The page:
Figure 1: The scaphoid bone is unique in that it spans the two rows of wrist bones
What are scaphoid fractures? The scaphoid bone is one of eight small bones that make up the “carpal bones” of the wrist. There are two rows of bones, one closer to the forearm (proximal row) and the other closer to the hand (distal row). The scaphoid bone is unique in that it spans the two rows (see Figure 1). This puts it at extra risk during injury, which accounts for it being the most commonly fractured carpal bone by far.
How do scaphoid fractures occur? Fracture of the scaphoid bone occurs most frequently from a fall onto the outstretched hand. Typically there is pain initially, but the pain may decrease after days or weeks. Bruising is rare, and swelling may be minimal. Since there is no deformity, many people with this injury mistakenly assume that they have just sprained their wrist, leading to a delay in seeking evaluation. It is common for people who have fractured this bone to not become aware of it until months or years after the event.
Figure 2: Significant tenderness directly over the scaphoid bone (which is located in the hollow at the thumb side of the wrist)
Diagnosis of scaphoid fractures Scaphoid fractures are most commonly diagnosed by xrays of the wrist. However, when the fracture is not displaced, xrays taken within the first week may not reveal the fracture. A nondisplaced scaphoid fracture could thus be incorrectly diagnosed as a “sprain” because the xray was “negative.” Therefore a patient who has significant tenderness directly over the scaphoid bone (which is located in the hollow at the thumb side of the wrist, or “snuffbox”) should be suspected of having a scaphoid fracture and be splinted (see Figure 2). The patient should be reevaluated about two weeks later, and if findings are still suspicious for a scaphoid fracture, xrays at that time will usually show the fracture due to changes in the bone at the edge of the fracture. In cases where waiting two weeks in a splint may cause undue hardship, or if the xrays remain negative but the clinical exam is still suspicious, more sophisticated (and expensive) imaging techniques may be utilized, such as CT scan, bone scan, or MRI.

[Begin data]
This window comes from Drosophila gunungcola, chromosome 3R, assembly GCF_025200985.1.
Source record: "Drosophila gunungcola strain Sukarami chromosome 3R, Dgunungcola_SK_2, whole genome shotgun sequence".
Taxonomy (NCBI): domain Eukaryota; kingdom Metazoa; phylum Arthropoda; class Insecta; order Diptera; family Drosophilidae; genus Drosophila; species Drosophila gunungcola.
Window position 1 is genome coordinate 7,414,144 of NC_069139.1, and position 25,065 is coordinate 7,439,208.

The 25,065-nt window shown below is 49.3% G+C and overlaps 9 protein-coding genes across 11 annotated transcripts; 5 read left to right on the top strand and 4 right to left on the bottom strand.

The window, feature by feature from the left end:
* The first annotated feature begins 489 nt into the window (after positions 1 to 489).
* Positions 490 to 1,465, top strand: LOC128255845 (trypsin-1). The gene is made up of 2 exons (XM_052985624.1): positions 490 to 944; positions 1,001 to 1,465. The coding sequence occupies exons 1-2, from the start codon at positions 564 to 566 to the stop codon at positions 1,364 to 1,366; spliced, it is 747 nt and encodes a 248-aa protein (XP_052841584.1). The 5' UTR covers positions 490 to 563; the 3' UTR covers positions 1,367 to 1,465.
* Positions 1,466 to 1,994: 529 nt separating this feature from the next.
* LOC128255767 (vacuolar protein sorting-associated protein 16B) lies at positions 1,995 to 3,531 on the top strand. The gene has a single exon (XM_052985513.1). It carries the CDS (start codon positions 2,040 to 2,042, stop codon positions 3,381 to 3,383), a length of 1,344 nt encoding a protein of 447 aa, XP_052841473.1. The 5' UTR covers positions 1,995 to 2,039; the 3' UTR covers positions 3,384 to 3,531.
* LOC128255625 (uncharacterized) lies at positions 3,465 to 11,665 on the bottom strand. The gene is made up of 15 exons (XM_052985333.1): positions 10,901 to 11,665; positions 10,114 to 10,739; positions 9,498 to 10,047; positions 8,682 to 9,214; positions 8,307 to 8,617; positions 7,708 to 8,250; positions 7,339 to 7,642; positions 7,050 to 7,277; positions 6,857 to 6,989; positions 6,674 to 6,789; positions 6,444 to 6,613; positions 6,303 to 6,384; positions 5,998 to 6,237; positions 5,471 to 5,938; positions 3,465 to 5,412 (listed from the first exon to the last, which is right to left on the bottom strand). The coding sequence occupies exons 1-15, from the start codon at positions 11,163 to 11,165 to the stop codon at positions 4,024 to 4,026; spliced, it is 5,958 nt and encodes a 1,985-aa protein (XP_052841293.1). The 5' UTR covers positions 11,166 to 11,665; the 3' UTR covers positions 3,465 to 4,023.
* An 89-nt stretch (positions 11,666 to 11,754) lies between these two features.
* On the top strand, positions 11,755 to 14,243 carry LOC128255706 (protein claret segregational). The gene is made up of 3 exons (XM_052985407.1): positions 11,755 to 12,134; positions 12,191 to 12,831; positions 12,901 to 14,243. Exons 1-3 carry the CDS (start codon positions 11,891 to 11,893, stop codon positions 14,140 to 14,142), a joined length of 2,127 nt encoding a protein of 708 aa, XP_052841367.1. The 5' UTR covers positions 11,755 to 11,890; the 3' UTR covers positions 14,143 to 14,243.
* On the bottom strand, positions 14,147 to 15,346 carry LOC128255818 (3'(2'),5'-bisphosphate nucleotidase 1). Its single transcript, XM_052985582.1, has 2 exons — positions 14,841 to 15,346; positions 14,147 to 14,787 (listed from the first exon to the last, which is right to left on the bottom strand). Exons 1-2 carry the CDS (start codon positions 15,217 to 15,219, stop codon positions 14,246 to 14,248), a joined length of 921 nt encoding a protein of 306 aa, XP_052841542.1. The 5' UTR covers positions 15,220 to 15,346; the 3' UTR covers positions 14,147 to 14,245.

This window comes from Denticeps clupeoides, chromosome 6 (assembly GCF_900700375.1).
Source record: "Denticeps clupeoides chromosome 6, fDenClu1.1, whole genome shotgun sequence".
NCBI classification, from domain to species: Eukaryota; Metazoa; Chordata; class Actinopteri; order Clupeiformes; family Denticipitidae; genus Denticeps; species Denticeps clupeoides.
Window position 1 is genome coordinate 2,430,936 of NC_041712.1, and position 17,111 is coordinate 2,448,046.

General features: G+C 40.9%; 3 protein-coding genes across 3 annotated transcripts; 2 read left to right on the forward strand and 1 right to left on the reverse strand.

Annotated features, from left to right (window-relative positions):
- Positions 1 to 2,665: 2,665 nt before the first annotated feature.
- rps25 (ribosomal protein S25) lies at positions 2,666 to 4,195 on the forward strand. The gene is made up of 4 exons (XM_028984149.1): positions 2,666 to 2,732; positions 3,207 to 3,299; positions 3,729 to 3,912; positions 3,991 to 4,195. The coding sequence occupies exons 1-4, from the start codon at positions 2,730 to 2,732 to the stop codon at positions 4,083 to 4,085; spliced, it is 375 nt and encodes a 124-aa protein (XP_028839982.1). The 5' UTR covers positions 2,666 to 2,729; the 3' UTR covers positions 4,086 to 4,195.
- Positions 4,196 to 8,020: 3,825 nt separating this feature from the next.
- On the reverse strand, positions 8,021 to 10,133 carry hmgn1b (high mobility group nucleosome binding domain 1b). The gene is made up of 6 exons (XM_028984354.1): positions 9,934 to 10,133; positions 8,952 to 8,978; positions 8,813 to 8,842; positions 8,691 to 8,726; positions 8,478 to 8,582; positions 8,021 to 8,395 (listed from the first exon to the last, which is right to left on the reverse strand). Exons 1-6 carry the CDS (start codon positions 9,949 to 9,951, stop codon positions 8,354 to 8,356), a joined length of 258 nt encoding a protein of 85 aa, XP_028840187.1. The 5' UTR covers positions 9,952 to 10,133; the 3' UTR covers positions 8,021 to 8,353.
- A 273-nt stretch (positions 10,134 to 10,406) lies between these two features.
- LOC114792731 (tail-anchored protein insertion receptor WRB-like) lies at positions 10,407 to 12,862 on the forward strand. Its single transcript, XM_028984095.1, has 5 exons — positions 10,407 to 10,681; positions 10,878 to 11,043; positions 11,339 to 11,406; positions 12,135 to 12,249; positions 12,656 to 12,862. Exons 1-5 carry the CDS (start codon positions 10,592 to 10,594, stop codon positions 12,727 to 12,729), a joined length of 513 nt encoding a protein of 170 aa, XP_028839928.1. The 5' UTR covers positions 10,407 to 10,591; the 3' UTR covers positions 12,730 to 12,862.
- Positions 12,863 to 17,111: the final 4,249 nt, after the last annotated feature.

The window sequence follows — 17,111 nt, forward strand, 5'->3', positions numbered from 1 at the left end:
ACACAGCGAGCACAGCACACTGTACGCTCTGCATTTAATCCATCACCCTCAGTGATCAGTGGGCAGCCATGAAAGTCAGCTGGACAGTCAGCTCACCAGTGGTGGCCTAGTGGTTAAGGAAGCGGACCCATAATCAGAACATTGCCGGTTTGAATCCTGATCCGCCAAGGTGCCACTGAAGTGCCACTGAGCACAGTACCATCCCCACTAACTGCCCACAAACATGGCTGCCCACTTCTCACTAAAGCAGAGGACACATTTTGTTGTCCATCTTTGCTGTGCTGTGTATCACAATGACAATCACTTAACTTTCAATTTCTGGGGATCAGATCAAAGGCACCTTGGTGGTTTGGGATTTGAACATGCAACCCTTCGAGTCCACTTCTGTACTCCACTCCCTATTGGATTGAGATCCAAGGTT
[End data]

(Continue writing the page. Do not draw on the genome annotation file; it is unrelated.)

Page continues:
Figure 3: A screw or pins are placed to stabilize the fracture
Treatment of scaphoid fractures If the fracture is nondisplaced, it could be treated by immobilization in a cast. The cast usually covers the forearm, hand, and thumb, and sometimes includes the elbow for the first phase of immobilization. Although the fracture may heal in as little as 6 weeks, the healing can often be delayed. One reason for this delay is the variable blood supply to different parts of the scaphoid bone. The fracture can disrupt the bone’s blood supply, impairing the healing. Part of the bone might even die after fracture due to loss of its blood supply, particularly in the proximal third of the bone, the part closest to the forearm. If the fracture is in this zone, or if it is at all displaced, surgery is more likely to be recommended. With surgery, a screw or pins are inserted to stabilize the fracture, often with a bone graft to help heal the bone (see Figure 3). Sometimes screw fixation surgery is recommended—even in nondisplaced cases—so as to avoid prolonged casting.
Complications of scaphoid fractures
- Nonunion:If a scaphoid fracture goes unrecognized, it often will not heal. Sometimes, even with treatment, it may not heal because of poor blood supply. Over time, the abnormal motion and collapse of the bone fragments may lead to malalignment within the wrist and subsequent arthritis. If caught before arthritis has developed, surgery may be performed to try to get the scaphoid to heal.
- Avascular necrosis: A portion of the scaphoid may die because of lack of blood supply, leading to collapse of the bone and later arthritis. Again, if arthritis has not developed, surgery to try to restore circulation to the bone may be attempted.
- Posttraumatic arthritis: If arthritis has already developed, salvagetype procedures may be considered, such as removal of degenerated bone or partial or complete fusion of the wrist joint.
Patient education information provided by the American Society of Surgery of the Hand.